shut the door on

(idiomatic, transitive) To refuse to consider, remember, accept, or engage in.

Example: 1907, Mark Twain, Christian Science, Appendix A:
  Contentment with the past, or the cold conventionality of custom, may no longer shut the door on science.
1910, Gilbert Keith Chesterton, What's Wrong With The World, ch. 46:
  But I believe I am justified in shutting the door on this vista of argument.
1911, H. G. Wells, The New Machiavelli, ch. 1:
  [H]e pulled off his peasant clothes covered with the dust and dirt of that immediate life, washed himself, put on his "noble court dress," closed the door on the world of toiling and getting, private loving, private hating and personal regrets, sat down with a sigh of contentment to those wider dreams.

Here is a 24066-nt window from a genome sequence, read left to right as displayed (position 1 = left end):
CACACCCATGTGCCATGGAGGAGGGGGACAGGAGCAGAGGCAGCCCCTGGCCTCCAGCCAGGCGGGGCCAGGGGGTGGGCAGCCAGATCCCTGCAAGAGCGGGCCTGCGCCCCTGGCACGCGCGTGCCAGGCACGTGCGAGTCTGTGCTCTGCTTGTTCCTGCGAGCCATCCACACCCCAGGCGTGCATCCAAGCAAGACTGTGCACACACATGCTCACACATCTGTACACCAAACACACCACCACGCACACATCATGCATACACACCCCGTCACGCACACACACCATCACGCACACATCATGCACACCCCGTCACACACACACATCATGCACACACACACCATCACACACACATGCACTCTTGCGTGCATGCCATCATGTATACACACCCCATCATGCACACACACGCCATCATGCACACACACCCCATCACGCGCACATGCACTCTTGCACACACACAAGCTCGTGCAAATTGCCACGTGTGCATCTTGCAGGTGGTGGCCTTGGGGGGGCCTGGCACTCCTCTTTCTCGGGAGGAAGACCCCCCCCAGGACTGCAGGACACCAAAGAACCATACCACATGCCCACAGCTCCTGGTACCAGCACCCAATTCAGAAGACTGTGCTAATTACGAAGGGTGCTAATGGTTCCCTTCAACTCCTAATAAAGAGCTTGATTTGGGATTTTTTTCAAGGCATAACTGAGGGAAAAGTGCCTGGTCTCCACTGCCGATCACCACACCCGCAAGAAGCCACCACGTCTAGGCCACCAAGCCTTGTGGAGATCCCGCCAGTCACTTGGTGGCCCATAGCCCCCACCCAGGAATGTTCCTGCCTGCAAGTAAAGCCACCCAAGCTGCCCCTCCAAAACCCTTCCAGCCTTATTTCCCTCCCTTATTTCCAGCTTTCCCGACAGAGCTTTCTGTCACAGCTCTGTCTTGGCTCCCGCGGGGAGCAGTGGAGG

1983, Anthony C. Yu, Journey to the West, Volume 2, ISBN 9780226971513, p. 140:
  Let's shut the door on conflict.
2006 April 30, Karen Tumulty, "Al Gore," Time:
  But while Gore has not entirely shut the door on another run for President, he insists that he is "not planning" to be a candidate again.
2008 Sep. 2, Rusty Miller, "Tressel reassures Buckeyes fans on Wells," USA Today (retrieved 27 June 2011):
  Yet Tressel didn't slam the door on the possibility that Wells might still play in Saturday's game against Ohio University.